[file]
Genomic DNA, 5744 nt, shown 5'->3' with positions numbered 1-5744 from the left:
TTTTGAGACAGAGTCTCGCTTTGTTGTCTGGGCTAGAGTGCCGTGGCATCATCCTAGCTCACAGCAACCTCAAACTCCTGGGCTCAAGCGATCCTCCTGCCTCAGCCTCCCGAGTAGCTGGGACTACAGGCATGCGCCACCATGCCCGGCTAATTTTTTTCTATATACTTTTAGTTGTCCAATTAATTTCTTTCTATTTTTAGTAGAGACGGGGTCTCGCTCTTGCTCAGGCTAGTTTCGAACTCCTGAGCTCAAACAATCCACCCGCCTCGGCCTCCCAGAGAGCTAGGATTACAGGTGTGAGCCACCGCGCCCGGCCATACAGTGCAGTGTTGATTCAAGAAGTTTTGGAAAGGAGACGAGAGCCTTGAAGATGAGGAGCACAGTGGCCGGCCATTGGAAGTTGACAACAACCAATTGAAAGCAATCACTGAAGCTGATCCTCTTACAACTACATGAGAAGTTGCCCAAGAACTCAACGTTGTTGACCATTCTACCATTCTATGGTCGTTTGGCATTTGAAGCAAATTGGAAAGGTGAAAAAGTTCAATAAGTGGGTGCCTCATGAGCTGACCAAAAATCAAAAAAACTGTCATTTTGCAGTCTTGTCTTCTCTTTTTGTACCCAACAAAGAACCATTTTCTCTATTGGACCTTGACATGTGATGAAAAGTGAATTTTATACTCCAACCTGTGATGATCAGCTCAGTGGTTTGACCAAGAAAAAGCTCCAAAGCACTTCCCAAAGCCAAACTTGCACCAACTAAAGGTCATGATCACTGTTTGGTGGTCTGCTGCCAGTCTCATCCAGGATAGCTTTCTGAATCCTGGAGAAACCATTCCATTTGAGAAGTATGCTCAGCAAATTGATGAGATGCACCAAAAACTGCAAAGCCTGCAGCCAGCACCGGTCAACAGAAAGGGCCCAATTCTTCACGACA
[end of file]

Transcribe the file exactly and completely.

Genomic DNA, 5744 nt, shown 5'->3' with positions numbered 1-5744 from the left:
TTTTGAGACAGAGTCTCGCTTTGTTGTCTGGGCTAGAGTGCCGTGGCATCATCCTAGCTCACAGCAACCTCAAACTCCTGGGCTCAAGCGATCCTCCTGCCTCAGCCTCCCGAGTAGCTGGGACTACAGGCATGCGCCACCATGCCCGGCTAATTTTTTTCTATATACTTTTAGTTGTCCAATTAATTTCTTTCTATTTTTAGTAGAGACGGGGTCTCGCTCTTGCTCAGGCTAGTTTCGAACTCCTGAGCTCAAACAATCCACCCGCCTCGGCCTCCCAGAGAGCTAGGATTACAGGTGTGAGCCACCGCGCCCGGCCATACAGTGCAGTGTTGATTCAAGAAGTTTTGGAAAGGAGACGAGAGCCTTGAAGATGAGGAGCACAGTGGCCGGCCATTGGAAGTTGACAACAACCAATTGAAAGCAATCACTGAAGCTGATCCTCTTACAACTACATGAGAAGTTGCCCAAGAACTCAACGTTGTTGACCATTCTACCATTCTATGGTCGTTTGGCATTTGAAGCAAATTGGAAAGGTGAAAAAGTTCAATAAGTGGGTGCCTCATGAGCTGACCAAAAATCAAAAAAACTGTCATTTTGCAGTCTTGTCTTCTCTTTTTGTACCCAACAAAGAACCATTTTCTCTATTGGACCTTGACATGTGATGAAAAGTGAATTTTATACTCCAACCTGTGATGATCAGCTCAGTGGTTTGACCAAGAAAAAGCTCCAAAGCACTTCCCAAAGCCAAACTTGCACCAACTAAAGGTCATGATCACTGTTTGGTGGTCTGCTGCCAGTCTCATCCAGGATAGCTTTCTGAATCCTGGAGAAACCATTCCATTTGAGAAGTATGCTCAGCAAATTGATGAGATGCACCAAAAACTGCAAAGCCTGCAGCCAGCACCGGTCAACAGAAAGGGCCCAATTCTTCACGACA